• A voiceover at the end of Picnic at Hanging Rock tells us that Mrs. Appleyard dies while attempting to climb the rock. Even more karmic in Joan Lindsay's novel: Mrs. Appleyard falls and smashes her skull open when she sees a horrific vision of a gruesomely disfigured Sara.
  • Star Wars:
    • The first film had Tarkin refusing to evacuate the Death Star arrogantly believing there is no chance whatsoever that the Death Star will be destroyed and he'll die on it. Guess what happens!
    • At the end of Return of the Jedi, Darth Vader kills Emperor Palpatine while Palpatine is trying to kill his son.
    • Also, Anakin Skywalker's transition to Darth Vader is marked by Palpatine using Force Lightning to make Mace Windu fall to his death, while Vader's return to the light side/being Anakin is marked by Vader sending Palpatine to fall to his death. Even better: Palpatine was using Force Lightning to kill Luke, and Vader's act stops him.
    • Also in ROTJ, Jabba the Hutt gets strangled to death by Leia with the chain he was using to keep her enslaved.
    • At the end of Rogue One, Director Krennic is killed by a blast from the Death Star, the very weapon he spent decades building. For bonus points, the super laser hits him directly.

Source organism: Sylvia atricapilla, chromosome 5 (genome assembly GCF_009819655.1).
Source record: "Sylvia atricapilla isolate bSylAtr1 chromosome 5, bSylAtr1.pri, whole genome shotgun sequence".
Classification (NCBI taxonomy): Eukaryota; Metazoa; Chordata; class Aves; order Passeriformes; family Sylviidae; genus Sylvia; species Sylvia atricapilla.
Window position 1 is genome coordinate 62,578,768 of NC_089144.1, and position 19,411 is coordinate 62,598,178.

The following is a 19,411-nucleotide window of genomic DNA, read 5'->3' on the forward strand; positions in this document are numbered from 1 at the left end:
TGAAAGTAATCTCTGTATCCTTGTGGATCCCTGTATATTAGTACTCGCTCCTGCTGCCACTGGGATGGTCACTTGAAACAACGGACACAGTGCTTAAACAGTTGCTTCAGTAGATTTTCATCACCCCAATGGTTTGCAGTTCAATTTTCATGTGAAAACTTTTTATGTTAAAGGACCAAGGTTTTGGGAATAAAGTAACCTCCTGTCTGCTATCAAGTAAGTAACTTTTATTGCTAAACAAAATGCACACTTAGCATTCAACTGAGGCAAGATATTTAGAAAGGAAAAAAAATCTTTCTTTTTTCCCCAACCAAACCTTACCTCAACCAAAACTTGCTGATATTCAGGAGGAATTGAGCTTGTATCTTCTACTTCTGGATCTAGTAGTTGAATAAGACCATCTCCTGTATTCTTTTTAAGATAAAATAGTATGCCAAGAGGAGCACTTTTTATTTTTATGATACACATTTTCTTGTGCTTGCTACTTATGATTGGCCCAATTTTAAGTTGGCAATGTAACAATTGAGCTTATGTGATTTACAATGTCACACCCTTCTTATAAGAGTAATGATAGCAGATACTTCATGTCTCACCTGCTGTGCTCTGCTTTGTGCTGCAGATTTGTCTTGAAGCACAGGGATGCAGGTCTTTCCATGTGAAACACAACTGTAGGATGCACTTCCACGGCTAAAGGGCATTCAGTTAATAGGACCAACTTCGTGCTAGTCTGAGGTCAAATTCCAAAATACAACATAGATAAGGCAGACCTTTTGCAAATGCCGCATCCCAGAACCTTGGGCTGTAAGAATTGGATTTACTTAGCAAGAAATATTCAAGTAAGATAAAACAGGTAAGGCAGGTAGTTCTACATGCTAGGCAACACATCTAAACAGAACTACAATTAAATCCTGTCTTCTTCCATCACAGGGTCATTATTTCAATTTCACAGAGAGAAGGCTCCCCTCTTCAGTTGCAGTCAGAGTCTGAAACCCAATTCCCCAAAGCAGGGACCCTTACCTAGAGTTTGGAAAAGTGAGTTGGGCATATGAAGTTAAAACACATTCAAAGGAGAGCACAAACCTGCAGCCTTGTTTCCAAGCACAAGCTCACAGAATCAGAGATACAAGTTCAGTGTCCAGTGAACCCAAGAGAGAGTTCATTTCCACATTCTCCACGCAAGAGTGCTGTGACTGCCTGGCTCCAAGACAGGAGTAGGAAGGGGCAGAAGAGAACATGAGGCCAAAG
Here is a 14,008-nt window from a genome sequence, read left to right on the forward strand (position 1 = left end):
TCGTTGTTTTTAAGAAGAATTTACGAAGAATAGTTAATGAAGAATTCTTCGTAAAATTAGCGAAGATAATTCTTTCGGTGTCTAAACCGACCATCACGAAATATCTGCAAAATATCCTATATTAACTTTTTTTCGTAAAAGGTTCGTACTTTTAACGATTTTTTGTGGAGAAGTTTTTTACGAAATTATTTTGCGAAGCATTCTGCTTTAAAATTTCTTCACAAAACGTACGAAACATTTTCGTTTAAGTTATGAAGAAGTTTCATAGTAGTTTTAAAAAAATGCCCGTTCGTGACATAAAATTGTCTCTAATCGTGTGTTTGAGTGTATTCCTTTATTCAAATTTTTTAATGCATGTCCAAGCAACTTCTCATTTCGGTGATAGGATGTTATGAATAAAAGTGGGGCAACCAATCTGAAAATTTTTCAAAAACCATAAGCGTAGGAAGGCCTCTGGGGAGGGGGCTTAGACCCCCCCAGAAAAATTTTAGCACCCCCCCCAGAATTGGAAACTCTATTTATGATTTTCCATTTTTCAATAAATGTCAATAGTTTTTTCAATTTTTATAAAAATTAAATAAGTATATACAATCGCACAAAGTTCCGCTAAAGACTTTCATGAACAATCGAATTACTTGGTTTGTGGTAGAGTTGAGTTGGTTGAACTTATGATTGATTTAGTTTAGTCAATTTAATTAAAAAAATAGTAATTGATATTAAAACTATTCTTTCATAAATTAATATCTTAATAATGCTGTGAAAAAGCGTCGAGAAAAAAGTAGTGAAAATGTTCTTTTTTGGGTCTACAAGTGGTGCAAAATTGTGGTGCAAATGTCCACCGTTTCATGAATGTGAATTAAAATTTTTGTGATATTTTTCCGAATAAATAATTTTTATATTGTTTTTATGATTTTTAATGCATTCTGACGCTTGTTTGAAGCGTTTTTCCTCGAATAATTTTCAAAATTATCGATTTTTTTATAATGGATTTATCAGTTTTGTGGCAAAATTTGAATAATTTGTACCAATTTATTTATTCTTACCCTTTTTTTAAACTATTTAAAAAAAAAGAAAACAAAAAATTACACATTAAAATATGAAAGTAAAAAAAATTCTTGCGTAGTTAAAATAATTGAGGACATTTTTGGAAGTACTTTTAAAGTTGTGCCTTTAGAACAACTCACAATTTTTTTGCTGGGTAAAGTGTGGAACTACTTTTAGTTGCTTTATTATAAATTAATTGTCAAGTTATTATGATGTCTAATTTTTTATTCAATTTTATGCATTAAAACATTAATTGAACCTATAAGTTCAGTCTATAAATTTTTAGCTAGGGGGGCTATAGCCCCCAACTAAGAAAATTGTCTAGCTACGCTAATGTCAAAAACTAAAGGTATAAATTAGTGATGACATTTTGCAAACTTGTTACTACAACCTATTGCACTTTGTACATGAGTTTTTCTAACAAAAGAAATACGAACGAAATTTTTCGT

• In The Avengers (1998), Father and Mrs. Peel's clones were killed when their balloon exploded after it ran into the Wonderland Weather sign.
  • One of the most blatant and cringe-worthy uses of this trope occurs in The Postman, where near the end of the film, Kevin Costner's character has already defeated the villain, has the option to kill him, but refuses because he's just too damned nice. Naturally, the villain draws a hidden gun and is blown away by his former trusted lieutenant and his own stupidity.
  • The Ghost Rider movie. After taking the San Verganza contract, Blackheart dies after Ghost Rider uses the penance stare. It didn't work the first time because Blackheart had no soul, but now had one thousand corrupt souls.
  • In the first Spider-Man film, Peter discovers that Norman Osborn is the Green Goblin and hesitates. Osborn takes advantage of the momentary weakness to try and kill him, but Peter dodges the attack and Osborn ends up getting stabbed by his own glider.
  • In the film adaptation of Clive Cussler's Sahara (2005), the villain responsible for contaminating much of Mali's drinking water with toxic waste appears to have slipped away from punishment, until it is implied that the CIA has secretly replaced his bottled water with the very same contaminated water. (This happens in the book too.)